In order to be approved for domestic employment, professionals without a U.S. passport need extensive paperwork. For individuals and touring groups, part of that stack needs to be evidence supporting the petitioner’s claim that the dancer or ensemble is one of a kind and something special. The evidence should include dance reviews; petitions without them may be unsuccessful. For dance companies in cities without critics, this could ultimately mean fewer international artists.
We would all like to feel free to express ourselves without feeling endangered. I just hope that Goecke-gate motivates the dance world to engage in efforts to promote understanding among different sectors of the dance ecology.
How did I used to write dance criticism? I walked down a theater’s aisle, greeting colleagues along the way. Once in my seat, I perused the program, took pen and paper out of my bag, and waited for the curtain to go up. The next day, I’d attempt to read my scribbles (difficult, since I’d […]
When I started writing about dance professionally a decade ago, the experience was akin to taking baby steps among giants. There was something profoundly humbling—not to mention terrifying—about reviewing a new Odette/Odile in the same pages as Clement Crisp, who saw his first performance in 1942 and famously quipped: “I want to hear from someone […]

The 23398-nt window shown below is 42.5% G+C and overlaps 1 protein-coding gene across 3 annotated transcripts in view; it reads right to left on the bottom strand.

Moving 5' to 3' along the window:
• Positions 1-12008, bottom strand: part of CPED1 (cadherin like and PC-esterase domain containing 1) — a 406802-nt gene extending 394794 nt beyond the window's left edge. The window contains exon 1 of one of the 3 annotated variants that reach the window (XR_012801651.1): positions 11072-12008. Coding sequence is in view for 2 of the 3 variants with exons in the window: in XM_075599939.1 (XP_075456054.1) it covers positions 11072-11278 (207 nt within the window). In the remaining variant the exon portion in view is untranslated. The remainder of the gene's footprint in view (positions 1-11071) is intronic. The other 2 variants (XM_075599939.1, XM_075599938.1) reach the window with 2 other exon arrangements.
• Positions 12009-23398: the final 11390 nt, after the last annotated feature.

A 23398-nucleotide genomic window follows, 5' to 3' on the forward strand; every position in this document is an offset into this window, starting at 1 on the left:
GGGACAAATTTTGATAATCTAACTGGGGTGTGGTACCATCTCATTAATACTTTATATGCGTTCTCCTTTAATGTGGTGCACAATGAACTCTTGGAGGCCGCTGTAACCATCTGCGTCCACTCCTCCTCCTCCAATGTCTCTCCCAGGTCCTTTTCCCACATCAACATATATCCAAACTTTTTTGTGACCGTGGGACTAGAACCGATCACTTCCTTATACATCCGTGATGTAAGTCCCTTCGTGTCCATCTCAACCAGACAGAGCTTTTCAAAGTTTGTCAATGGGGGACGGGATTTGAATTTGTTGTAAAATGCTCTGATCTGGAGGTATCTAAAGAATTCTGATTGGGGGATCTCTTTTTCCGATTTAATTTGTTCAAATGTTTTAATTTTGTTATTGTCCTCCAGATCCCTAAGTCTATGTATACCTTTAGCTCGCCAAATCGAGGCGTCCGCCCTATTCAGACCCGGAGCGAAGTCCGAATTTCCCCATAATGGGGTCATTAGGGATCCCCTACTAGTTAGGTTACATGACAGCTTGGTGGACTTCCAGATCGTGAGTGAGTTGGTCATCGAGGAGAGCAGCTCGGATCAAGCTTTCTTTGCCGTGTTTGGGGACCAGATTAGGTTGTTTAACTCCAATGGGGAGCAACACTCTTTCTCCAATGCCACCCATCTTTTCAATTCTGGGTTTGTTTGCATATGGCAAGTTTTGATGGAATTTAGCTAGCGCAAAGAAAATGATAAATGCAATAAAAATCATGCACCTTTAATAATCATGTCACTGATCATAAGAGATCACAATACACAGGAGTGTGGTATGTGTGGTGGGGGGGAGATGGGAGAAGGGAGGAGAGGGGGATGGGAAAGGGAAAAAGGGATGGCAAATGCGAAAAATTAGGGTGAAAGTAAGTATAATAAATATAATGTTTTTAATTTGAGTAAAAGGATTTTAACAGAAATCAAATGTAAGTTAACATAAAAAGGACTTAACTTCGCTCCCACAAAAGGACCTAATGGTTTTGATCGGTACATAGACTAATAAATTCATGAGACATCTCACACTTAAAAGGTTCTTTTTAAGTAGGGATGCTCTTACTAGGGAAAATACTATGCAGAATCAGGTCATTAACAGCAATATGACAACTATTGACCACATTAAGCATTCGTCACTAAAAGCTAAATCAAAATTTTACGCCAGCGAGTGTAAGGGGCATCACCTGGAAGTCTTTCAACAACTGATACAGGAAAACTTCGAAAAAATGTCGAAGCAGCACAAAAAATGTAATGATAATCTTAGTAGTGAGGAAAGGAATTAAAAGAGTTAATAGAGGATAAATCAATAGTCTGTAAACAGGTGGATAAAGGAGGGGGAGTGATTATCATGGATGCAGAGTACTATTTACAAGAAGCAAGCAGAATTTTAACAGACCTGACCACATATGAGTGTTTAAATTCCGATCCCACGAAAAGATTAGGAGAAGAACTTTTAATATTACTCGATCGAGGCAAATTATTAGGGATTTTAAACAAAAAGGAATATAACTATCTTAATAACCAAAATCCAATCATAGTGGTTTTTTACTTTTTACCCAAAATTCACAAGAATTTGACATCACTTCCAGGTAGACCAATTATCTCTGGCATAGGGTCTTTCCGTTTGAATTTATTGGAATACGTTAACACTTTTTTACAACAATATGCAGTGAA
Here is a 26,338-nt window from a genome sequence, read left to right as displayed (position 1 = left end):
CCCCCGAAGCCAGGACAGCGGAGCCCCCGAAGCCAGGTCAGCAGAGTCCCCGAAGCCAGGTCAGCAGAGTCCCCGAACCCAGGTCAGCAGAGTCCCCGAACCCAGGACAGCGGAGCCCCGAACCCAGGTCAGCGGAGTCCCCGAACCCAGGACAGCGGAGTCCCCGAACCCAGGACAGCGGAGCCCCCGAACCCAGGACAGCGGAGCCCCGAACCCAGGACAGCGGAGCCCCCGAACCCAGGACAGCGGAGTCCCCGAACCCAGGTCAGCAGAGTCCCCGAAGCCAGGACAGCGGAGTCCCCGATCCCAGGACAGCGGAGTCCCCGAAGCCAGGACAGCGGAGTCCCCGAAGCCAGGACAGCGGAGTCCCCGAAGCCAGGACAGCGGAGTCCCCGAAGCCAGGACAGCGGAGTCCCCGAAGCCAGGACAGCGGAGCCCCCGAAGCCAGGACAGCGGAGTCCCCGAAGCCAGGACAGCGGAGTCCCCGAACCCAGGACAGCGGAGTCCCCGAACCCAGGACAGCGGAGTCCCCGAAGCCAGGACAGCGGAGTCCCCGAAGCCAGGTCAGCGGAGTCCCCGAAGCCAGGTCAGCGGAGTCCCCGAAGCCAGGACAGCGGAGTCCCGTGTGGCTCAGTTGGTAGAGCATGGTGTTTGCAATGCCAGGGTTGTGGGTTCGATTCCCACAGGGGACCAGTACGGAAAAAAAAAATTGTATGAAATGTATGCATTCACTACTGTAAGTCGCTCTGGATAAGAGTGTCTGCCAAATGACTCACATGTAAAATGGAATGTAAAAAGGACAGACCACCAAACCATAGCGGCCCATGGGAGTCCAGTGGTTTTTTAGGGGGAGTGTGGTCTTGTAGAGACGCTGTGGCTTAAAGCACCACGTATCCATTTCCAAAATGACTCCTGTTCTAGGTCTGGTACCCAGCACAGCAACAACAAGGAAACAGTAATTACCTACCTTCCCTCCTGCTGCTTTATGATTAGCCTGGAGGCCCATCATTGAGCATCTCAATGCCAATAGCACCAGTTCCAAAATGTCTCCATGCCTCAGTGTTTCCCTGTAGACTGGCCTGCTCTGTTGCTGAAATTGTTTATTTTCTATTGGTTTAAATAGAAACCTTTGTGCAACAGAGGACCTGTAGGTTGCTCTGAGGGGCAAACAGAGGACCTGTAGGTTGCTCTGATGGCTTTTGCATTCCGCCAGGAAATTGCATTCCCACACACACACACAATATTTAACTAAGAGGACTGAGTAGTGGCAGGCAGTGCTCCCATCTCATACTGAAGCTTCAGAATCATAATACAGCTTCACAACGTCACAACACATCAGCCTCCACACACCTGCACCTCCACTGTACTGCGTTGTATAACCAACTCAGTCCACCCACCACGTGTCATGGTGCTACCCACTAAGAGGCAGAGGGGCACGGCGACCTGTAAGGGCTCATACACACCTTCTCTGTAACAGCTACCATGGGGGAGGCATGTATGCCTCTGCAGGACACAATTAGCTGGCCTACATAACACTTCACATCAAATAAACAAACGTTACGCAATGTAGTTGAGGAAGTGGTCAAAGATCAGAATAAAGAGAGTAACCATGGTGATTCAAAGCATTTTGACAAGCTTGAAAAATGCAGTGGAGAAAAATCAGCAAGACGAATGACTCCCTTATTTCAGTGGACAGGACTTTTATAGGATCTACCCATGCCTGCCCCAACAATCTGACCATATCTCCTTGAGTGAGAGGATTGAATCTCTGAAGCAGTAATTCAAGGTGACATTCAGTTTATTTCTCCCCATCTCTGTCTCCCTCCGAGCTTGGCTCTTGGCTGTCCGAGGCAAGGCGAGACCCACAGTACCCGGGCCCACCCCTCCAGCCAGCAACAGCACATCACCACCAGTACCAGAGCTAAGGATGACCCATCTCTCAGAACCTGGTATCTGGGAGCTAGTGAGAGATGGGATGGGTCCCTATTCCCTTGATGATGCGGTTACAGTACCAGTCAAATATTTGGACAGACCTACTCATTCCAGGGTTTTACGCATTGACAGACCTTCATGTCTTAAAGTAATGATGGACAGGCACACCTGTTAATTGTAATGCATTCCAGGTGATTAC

When I first came to dance criticism in the 1970s, the professional critics were predominantly much older than me. I didn’t know them personally and, as the wide-eyed new kid on the block, I assumed most had little or no physical training in the art. As slightly intimidated as I felt at the time—you try […]
During his tenure at The New York Times, Alastair Macaulay has not been accused of being timid. Or boring. As the newspaper’s chief dance critic, he has probably been the most talked-about writer in the dance world. His raves and his pans have become their own news; his words have led to as much chatter […]
Points should be given to the dance world for beginning to address the issue of diversity. But have we ever taken into consideration who critiques dance—and the lack of diversity in that area of our community? Or how critics’ subconscious biases create barriers to the elevation of non-white artists?